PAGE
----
However, at crematoriums with two chapels, the middle of one service coincides with the arrival of the funeral procession to the doors of the other chapel. Which is fine, so long as the funeral doesn’t involve a piper piping in the family.
Let me say right away, I’m half Scots, so bagpipes are part of my cultural heritage and I genuinely admire any player who can coax a tune from several sticks and a tartan bag.
However, bagpipes were designed to be heard in the heat of battle, so a pair of supposedly soundproof chapel doors is a breeze. The sound travels through them beautifully, unless, of course, the piper is playing the song you’re about to sing – Amazing Grace – but in a different key.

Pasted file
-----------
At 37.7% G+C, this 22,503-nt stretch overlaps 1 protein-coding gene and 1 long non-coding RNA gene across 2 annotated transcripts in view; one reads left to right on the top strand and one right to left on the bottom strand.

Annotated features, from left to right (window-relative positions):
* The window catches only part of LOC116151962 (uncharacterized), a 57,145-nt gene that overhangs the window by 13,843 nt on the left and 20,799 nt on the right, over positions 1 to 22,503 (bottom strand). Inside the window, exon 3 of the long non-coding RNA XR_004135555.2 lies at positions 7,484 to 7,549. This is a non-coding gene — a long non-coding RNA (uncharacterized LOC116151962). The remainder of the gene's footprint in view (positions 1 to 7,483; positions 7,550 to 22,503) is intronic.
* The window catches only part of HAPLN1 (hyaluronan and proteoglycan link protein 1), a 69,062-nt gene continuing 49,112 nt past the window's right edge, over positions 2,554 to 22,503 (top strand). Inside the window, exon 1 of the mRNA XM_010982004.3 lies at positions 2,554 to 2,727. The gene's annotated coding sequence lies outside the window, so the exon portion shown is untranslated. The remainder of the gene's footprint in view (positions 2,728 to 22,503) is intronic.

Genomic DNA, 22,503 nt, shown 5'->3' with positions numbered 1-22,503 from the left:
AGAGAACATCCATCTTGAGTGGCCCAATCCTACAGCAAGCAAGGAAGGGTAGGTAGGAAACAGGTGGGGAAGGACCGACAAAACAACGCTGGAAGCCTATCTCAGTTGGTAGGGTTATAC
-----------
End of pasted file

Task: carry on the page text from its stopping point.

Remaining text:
So, the savvy vicar in charge of the funeral service in question talked until the bagpipes gave their final finishing wheeze, and then announced “Kirsty will now sing and see if she can beat that!” The organist and I struck up Amazing Grace in our key (a fourth up), the chapel filled with music, the congregation smiled, and we even got a ripple of applause at the end!